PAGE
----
As one creeps inexorably towards retirement and old age, the effects manifest themselves in different ways; some suffer a midlife crisis, plumping for fast cars and loose women; others focus on producing the finest garden in the village, or concentrate on increasing the growth of their investments; whilst others, and I include myself in this category, stupidly seek to challenge themselves in new pursuits, perhaps better left to people many years younger. Against this background, in 2008 I heard (from a considerably older ski racer!) of a unique ski race called the Inferno. He himself had fallen in practice, suffering concussion, amnesia and three broken ribs. Although casevac-ed off the mountain by helicopter, most remarkably he wanted to try the race again. So, with a “if you can’t beat ‘em, join ‘em” frame of mind, I too put myself forward for the 2009 “Devil’s Race”. The race was originally organised by the Kandahar Ski Club, founded in Mürren in 1924 by Sir Arnold Lunn, although some years later that responsibility passed to the Mürren Ski Club.The first race was held on 29 January 1928 and it remains unique on two counts;firstly,at 15.8km in length,it is the longest downhill in the world with a descent of 2,100m dropping from the Schilthorn mountain to Lauterbrunnen, and secondly, 1800 amateur and professional competitors take part. It is open to allcomers over the age of 18 and,interestingly for me,there is no upper age limit! Back in 1928 the inaugural Inferno was won by Harold Mitchell in a time of 72 minutes, whilst today the record time is under 14 minutes. The last British winner of the race was Royston Varley in 1970. He was a member of the British ski team for several years and,in the late 1990’s,Konrad Bartelski,like his predecessor,came out of retirement to race this famous downhill. The location could not be more dramatic. Mürren is a car-free hamlet in Switzerland, perched on a sunny shelf overlooking the Lauterbrunnen Valley, facing the north wall of The Eiger. Most of the racers hail from Switzerland and Germany, although some competitors arrive from all corners of the world, including America, New Zealand and Japan. Over 3,500 skiers annually apply to enter this classic race, of whom only 1800 are successful. So as potential ‘new boys’ to the event, it was with some relief that both I and Lt Col Al Wicks, an old chum from Sandhurst course SMC16 were allocated a place. As we arrived in Lauterbrunnen to collect our race bibs – numbers 1622 and 1542 respectively – it was clearly explained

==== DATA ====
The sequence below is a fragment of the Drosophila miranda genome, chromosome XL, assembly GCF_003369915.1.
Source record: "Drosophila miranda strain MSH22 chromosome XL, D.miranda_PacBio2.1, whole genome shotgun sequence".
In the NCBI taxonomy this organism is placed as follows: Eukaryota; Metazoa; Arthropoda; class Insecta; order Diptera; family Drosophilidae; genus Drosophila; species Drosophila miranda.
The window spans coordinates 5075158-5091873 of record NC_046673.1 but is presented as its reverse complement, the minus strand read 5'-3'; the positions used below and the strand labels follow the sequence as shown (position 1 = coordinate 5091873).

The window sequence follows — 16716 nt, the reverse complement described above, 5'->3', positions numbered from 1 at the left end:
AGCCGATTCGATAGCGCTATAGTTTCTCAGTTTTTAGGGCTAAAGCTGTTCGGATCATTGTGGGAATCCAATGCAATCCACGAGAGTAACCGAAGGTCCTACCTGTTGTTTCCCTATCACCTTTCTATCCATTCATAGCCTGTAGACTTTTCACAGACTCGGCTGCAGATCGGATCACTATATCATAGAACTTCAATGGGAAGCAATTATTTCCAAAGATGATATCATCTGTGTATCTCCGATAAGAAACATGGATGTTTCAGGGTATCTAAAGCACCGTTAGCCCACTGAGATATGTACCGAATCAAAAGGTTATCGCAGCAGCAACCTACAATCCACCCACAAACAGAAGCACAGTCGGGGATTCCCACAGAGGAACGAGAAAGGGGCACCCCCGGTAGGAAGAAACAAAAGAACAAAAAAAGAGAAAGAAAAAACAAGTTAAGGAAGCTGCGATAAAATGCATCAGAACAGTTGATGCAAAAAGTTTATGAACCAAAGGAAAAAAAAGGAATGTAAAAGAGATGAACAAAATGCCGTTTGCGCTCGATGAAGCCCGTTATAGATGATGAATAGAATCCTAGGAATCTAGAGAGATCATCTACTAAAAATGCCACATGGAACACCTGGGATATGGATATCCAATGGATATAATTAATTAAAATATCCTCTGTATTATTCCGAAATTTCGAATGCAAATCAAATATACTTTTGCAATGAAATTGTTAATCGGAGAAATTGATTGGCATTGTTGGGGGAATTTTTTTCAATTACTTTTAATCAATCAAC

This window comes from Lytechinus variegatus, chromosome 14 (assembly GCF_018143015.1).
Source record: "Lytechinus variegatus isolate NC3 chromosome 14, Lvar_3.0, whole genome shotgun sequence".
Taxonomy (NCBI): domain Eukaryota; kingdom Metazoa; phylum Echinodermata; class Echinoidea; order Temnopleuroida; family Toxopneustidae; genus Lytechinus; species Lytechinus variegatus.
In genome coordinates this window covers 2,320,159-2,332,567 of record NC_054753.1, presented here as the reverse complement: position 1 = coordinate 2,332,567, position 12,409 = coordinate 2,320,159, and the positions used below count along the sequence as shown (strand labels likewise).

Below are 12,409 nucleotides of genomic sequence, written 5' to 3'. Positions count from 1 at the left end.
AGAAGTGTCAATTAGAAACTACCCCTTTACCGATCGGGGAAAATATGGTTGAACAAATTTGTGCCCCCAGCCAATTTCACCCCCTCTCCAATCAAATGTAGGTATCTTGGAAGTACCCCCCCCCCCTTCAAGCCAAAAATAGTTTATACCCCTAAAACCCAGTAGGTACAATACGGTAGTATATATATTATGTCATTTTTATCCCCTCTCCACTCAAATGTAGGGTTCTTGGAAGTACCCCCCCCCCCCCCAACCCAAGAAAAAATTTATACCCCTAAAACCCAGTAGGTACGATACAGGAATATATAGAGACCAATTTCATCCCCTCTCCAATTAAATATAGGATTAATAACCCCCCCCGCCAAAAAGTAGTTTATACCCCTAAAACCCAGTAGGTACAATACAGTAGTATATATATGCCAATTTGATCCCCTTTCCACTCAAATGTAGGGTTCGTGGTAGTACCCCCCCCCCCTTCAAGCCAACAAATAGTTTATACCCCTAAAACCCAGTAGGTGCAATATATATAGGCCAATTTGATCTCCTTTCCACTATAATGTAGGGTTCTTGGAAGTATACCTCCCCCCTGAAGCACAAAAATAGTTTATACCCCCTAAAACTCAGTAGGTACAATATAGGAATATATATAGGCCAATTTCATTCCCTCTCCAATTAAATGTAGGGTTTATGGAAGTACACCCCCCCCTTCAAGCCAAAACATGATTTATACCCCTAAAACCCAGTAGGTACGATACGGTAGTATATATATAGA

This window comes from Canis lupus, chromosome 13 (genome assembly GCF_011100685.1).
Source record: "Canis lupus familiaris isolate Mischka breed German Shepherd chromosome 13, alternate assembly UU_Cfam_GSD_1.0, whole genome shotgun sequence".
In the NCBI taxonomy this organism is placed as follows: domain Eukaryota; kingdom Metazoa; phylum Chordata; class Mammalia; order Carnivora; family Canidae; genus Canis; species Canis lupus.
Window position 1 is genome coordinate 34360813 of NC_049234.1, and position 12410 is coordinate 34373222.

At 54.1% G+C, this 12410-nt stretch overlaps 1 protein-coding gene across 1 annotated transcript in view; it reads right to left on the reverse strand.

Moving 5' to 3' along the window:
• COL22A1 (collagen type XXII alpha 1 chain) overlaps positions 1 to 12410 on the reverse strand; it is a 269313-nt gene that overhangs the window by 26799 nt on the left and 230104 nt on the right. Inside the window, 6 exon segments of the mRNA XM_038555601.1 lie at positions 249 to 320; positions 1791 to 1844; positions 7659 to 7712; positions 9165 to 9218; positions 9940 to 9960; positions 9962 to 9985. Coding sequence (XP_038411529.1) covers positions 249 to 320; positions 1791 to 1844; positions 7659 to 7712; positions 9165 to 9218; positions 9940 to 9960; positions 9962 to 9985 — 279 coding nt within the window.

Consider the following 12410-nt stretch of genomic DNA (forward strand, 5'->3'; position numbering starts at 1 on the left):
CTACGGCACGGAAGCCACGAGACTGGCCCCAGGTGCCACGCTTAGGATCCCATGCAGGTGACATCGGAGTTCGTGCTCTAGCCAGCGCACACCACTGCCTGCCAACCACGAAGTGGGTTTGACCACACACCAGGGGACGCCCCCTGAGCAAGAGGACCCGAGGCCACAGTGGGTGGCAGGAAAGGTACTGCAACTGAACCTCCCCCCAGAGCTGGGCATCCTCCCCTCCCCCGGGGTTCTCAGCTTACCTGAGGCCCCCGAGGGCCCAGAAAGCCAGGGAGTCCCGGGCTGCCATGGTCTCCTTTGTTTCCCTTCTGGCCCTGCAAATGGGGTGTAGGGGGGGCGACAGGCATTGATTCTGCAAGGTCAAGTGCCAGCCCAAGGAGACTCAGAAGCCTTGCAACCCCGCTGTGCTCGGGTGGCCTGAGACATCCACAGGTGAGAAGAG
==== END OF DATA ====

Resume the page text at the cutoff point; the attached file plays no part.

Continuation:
The Eagle soars again . . . Remember Eddie the Eagle? Britain’s infamous ski jumper who was so maligned after his attempts to soar with the world’s best in the 1988 Winter Olympic Games at Calgary flopped. Those thick, round glasses, the protruding lower jaw, the stubble around the chin and face – Eddie, a plasterer from Gloucestershire, was certainly no James Bond lookalike. The Press ridiculed his valiant efforts – the British Ski Federation changed the rules to prevent others coming from nowhere and grabbing the headlines. Where is Eddie now, twenty years on? Did he sink without trace? Far from it! Last time I saw Eddie, he was ski instructing at the opening of the Snowdome in Tamworth in 1993, Britain’s first indoor ski slope with “real” snow. For unknown to most, Eddie was, and is, a top class BASI trained skier. Aged 15, he was in the England alpine ski squad. Aged 17, he was in the British squad. In 1986, when he was 22, he went to race at Lake Placid, host city of the 1980 Olympics, ran out of money, saw the ski jumping hill and thought:“Britain doesn’t have anyone ski jumping – let’s give it a go”!

jumping career was ended with the rules’ change, Eddie “went back to school. “I couldn’t qualify under the new rules, so I did more GCSE’s, A levels and then a law degree at Leicester.”In between he kept up his plastering and building skills to buy life’s essentials. Eddie is clearly back on top of the world with a supportive wife, Sam, and two little girls, Ottilie aged 4 and Honey 20 months. “We were married in a drive-thru in Las Vegas in 2003” – he chuckled, his eyes sparkling. Somehow, this bizarre wedding location seemed appropriate for a man who has repeatedly bucked the trends and establishment over the years and refused to lie down, however hard he was kicked.

Within two years, Eddie had made the ski jumping team selection and was off to Calgary to the Winter Olympics to represent Great Britain. While the British establishment ridiculed his attempts, as he flopped off the hill into last position, the Europeans and North Americans recognised his determination and single-minded purpose in achieving Olympic status and the guts he showed to leap off the 120 metre ramp. He may have come 58th out of 58, but he held his head up high and – in my opinion – was a great ambassador for the sport and our country.